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Behavioral Symptoms in Temporal Lobe Epilepsy

Edward K. Silberman, MD
Arch Gen Psychiatry. 1983;40(4):468. doi:10.1001/archpsyc.1983.01790040122021.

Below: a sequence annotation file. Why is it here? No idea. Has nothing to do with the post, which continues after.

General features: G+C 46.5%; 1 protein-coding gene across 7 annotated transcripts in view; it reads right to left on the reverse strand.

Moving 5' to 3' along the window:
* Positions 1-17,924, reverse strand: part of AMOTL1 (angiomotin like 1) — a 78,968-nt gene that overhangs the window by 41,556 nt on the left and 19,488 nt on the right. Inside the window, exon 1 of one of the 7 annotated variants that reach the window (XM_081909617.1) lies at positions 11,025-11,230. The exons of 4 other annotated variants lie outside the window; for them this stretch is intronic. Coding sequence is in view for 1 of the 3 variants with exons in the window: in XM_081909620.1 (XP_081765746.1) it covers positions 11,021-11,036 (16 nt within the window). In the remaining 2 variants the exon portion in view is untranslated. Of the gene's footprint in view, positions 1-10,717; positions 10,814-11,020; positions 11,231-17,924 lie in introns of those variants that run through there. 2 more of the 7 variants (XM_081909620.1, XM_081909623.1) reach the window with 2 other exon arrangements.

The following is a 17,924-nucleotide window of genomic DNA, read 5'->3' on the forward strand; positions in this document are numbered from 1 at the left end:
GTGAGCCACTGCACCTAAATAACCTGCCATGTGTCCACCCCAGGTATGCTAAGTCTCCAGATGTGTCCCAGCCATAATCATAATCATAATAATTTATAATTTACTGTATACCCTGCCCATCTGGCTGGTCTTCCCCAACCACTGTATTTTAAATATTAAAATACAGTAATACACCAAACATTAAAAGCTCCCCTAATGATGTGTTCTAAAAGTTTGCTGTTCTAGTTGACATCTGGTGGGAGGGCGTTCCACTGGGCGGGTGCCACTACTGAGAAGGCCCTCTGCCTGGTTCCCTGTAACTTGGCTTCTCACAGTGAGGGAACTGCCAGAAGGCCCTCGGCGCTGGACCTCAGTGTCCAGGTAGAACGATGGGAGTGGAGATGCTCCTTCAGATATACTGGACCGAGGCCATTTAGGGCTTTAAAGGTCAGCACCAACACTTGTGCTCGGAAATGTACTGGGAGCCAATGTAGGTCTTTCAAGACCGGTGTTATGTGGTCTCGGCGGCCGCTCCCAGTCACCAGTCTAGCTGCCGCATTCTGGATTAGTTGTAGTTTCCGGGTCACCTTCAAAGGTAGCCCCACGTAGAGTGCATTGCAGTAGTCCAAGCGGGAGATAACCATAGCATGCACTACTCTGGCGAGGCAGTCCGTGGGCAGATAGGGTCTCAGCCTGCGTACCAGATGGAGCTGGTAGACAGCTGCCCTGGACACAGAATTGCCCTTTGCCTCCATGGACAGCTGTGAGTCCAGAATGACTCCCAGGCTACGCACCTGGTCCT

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To the Editor.—  The recent article bv Mungas (Archives 1982;39:108-111) provided useful data about pathologic personality traits in psychiatric and neurologic conditions, but contained a serious misconception about what kind of specificity has been claimed for the Bear-Fedio behavioral syndrome.1 The author compared temporal lobe epileptics with patients having psychiatric and nonepileptic neuropsychiatric illnesses and found that high scores on the Bear-Fedio inventory correlated with presence of psychiatric disorder in any of the groups, but not with presence of epilepsy. He concluded that the syndrome has no specific relation to epilepsy, but represents "nonspecific psychopathology."Bear and Fedio, however, make no claim that the traits in their inventory are found exclusively in epileptic patients, but only that symptom profiles that aptly describe psychiatric illnesses are poorly fitted to the interictal behavior patterns of epileptics. Surely, clinicians would not be surprised to find the Bear-Fedio traits (eg, aggression, obsessionalism, sadness, and dependency) occurring in


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